And now, a moment of popular entertainment zen.


Oh hey – remember that time I had a CRUSH on the early 1970s Elton John for the year and a half following that concert and how devastated I was when I realized he was far too old for me and probably would have passed me up for some good looking guy anyways?  Yeah.  Devastated.

4 thoughts on “A post in which I started an apology

  1. Thank you for sharing your “ah-ha” moment! I was hoping we’d all get to share ours at the meeting, but programming had other plans (which were still fun).

    My “ah-ha” moment was inspired by my grandma and her stellar ability to “tickle the ivories.” She could play anything on her piano, and she couldn’t even read music! My 6-year-old self was convinced that my grandma was the epitome of a musical genius. I was quite fortunate to have my grandma as a neighbor until she passed away in 2006; we would play piano and sing together all the time. Looking back, I know that she was just playing random chords and arpeggios, but I can’t help but wonder if music was her one escape from the hard life she lived. She expressed so much pain, love, and hope in her everyday piano practice. She taught me to love the arts, which is why I do what I do! 🙂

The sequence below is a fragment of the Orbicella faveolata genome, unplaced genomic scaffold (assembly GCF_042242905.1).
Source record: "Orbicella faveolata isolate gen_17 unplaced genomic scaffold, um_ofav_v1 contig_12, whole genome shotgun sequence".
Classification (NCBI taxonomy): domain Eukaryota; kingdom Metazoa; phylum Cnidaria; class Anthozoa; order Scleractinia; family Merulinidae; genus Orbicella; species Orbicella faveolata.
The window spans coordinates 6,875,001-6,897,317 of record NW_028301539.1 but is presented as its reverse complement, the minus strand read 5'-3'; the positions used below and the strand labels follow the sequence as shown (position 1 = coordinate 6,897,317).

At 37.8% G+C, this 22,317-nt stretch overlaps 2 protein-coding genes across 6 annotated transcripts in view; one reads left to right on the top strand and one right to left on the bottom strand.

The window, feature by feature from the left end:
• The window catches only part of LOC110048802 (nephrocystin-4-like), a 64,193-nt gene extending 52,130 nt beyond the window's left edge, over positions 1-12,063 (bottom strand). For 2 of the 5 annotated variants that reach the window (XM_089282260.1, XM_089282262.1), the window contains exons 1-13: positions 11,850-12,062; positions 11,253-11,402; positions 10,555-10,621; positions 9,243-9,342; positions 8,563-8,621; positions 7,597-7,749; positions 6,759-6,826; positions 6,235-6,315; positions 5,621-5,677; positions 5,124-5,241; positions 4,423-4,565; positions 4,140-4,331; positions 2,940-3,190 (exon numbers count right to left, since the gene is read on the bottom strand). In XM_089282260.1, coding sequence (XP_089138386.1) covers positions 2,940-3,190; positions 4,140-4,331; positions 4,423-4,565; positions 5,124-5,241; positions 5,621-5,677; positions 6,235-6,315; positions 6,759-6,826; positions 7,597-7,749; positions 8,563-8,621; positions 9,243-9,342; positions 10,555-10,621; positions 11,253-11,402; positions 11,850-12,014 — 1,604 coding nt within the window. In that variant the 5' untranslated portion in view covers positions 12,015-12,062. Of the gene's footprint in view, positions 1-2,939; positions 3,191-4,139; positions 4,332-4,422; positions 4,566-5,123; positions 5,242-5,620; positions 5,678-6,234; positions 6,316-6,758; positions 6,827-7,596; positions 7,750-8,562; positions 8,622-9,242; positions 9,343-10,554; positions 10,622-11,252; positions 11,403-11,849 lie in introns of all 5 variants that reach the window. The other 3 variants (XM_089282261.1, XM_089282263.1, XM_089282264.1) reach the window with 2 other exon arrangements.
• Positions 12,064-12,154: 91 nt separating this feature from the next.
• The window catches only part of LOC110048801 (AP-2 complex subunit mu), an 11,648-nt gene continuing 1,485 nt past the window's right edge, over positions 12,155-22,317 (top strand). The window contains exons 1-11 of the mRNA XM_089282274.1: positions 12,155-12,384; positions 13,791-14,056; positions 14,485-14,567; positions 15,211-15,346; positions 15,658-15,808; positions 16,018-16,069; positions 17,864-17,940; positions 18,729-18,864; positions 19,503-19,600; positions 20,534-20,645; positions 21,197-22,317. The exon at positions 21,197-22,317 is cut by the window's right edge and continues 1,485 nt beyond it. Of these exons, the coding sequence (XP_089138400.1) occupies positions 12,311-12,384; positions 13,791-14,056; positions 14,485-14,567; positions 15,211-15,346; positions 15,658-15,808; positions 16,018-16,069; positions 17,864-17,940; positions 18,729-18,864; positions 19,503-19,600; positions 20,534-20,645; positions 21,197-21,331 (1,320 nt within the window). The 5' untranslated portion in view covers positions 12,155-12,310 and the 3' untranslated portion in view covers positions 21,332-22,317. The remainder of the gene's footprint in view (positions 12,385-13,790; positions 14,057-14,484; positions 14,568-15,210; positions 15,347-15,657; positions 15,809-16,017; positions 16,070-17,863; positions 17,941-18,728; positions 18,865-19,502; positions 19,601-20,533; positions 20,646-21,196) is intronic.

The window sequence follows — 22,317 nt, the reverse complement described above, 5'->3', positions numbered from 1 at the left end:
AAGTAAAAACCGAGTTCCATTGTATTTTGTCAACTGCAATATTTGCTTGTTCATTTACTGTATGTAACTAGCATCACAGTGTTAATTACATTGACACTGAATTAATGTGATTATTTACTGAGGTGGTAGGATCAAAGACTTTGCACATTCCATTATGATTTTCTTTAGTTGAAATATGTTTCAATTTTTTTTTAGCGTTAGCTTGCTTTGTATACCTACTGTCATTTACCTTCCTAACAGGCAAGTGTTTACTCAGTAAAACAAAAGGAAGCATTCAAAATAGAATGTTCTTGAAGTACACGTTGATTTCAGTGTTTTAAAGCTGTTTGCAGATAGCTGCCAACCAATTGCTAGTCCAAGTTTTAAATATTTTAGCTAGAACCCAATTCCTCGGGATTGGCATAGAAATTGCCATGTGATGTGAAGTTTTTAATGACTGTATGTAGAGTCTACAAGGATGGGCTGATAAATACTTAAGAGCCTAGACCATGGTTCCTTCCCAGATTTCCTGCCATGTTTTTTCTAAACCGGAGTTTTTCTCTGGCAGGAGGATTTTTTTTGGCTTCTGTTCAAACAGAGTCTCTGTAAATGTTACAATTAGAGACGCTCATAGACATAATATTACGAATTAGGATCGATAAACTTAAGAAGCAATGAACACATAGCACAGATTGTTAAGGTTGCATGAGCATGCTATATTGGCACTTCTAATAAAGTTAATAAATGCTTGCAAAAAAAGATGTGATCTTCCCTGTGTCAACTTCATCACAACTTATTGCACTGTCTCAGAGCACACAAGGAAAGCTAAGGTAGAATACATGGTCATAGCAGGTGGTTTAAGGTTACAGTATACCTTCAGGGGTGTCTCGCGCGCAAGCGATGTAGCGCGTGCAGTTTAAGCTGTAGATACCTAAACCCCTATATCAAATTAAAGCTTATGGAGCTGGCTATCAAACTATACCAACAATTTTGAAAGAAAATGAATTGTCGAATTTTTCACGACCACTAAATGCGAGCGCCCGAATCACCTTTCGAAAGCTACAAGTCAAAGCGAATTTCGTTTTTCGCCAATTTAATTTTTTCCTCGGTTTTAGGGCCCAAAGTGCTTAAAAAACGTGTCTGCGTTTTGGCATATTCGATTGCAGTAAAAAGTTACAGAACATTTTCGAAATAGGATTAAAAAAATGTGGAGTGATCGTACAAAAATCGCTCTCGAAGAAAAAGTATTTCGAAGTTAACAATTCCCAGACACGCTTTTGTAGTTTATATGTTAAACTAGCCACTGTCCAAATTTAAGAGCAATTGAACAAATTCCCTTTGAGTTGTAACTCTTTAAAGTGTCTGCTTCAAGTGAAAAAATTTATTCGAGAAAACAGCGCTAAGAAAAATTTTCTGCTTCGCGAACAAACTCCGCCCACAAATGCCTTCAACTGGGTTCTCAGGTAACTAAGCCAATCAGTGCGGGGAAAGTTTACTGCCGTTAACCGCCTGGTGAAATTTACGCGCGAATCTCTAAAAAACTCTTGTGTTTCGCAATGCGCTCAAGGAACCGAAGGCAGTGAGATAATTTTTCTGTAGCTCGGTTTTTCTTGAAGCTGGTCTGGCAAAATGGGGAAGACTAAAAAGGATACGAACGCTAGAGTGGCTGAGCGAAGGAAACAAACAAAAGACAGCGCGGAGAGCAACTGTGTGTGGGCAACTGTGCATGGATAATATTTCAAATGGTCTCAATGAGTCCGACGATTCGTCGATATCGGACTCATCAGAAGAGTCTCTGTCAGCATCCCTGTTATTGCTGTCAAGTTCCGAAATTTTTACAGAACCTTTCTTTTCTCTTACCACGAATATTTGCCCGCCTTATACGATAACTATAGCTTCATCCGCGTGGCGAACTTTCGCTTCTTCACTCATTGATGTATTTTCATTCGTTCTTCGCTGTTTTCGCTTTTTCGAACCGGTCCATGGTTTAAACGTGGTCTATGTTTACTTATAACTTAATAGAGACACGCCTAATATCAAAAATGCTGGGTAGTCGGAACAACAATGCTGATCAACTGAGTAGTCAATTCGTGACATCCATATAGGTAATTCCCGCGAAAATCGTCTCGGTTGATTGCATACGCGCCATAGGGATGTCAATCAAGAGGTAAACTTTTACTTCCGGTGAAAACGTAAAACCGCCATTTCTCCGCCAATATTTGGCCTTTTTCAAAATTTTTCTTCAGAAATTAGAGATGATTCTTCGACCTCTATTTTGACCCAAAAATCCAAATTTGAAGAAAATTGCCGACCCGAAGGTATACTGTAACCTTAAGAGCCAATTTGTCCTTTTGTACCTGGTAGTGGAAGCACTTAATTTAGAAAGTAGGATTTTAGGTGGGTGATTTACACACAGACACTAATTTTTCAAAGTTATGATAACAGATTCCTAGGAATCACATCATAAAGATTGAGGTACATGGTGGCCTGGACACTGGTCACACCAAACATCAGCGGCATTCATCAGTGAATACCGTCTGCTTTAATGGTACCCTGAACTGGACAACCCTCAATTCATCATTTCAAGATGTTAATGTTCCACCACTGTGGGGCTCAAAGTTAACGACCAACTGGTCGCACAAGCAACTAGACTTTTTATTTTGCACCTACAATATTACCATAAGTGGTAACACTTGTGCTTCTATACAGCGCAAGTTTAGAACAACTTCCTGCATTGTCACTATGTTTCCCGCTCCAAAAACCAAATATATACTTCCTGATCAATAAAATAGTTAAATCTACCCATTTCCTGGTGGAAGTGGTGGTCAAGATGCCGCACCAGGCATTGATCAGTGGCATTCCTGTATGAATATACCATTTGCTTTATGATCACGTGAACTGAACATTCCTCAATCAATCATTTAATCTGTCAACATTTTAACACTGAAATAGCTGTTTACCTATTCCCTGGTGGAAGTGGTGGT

2. What a wonderful “ah-ha” moment! Sometimes I am pretty sure that the best piano players are those who aren’t trained, but people who just play what they feel. Who cares about what finger is supposed to find which key and if that chord progression is correct. Just play what you want to hear! Lovely.

  3. Ah-ha moments are hard for me because I have small ones all the time… I’m always changing what I do, so you know how that is. 🙂 So cool you got to see Elton John with your mom, a special memory… and make no appology for not keeping up the blog thing… I’m there too. lol. 😉

  4. Blog keep up is just hard when it isn’t your bread and butter. 🙂 We limp along.